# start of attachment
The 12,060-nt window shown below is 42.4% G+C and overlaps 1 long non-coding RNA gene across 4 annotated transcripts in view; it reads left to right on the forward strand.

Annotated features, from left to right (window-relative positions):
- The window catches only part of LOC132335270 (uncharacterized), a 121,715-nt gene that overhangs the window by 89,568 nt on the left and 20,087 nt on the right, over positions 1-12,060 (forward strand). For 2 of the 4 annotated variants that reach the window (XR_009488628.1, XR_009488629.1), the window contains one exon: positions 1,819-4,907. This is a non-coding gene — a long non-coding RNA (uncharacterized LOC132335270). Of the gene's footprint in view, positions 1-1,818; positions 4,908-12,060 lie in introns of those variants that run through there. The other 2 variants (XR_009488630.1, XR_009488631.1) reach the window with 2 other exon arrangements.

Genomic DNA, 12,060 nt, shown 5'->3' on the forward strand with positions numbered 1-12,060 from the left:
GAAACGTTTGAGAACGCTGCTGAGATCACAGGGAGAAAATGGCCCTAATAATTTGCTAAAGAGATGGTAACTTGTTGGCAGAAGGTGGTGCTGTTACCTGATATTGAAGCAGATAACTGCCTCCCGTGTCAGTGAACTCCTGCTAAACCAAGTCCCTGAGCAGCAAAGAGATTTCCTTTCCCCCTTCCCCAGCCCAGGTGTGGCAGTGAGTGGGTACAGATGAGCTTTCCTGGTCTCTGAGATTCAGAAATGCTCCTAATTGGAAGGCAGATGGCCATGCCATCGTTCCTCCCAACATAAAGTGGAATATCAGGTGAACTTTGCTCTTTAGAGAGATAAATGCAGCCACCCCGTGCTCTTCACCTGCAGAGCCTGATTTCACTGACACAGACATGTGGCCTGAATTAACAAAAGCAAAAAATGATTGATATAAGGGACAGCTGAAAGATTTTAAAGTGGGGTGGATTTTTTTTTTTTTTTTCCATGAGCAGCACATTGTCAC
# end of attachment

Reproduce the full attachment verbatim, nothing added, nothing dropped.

The 12,060-nt window shown below is 42.4% G+C and overlaps 1 long non-coding RNA gene across 4 annotated transcripts in view; it reads left to right on the forward strand.

Annotated features, from left to right (window-relative positions):
- The window catches only part of LOC132335270 (uncharacterized), a 121,715-nt gene that overhangs the window by 89,568 nt on the left and 20,087 nt on the right, over positions 1-12,060 (forward strand). For 2 of the 4 annotated variants that reach the window (XR_009488628.1, XR_009488629.1), the window contains one exon: positions 1,819-4,907. This is a non-coding gene — a long non-coding RNA (uncharacterized LOC132335270). Of the gene's footprint in view, positions 1-1,818; positions 4,908-12,060 lie in introns of those variants that run through there. The other 2 variants (XR_009488630.1, XR_009488631.1) reach the window with 2 other exon arrangements.

Genomic DNA, 12,060 nt, shown 5'->3' on the forward strand with positions numbered 1-12,060 from the left:
GAAACGTTTGAGAACGCTGCTGAGATCACAGGGAGAAAATGGCCCTAATAATTTGCTAAAGAGATGGTAACTTGTTGGCAGAAGGTGGTGCTGTTACCTGATATTGAAGCAGATAACTGCCTCCCGTGTCAGTGAACTCCTGCTAAACCAAGTCCCTGAGCAGCAAAGAGATTTCCTTTCCCCCTTCCCCAGCCCAGGTGTGGCAGTGAGTGGGTACAGATGAGCTTTCCTGGTCTCTGAGATTCAGAAATGCTCCTAATTGGAAGGCAGATGGCCATGCCATCGTTCCTCCCAACATAAAGTGGAATATCAGGTGAACTTTGCTCTTTAGAGAGATAAATGCAGCCACCCCGTGCTCTTCACCTGCAGAGCCTGATTTCACTGACACAGACATGTGGCCTGAATTAACAAAAGCAAAAAATGATTGATATAAGGGACAGCTGAAAGATTTTAAAGTGGGGTGGATTTTTTTTTTTTTTTTCCATGAGCAGCACATTGTCAC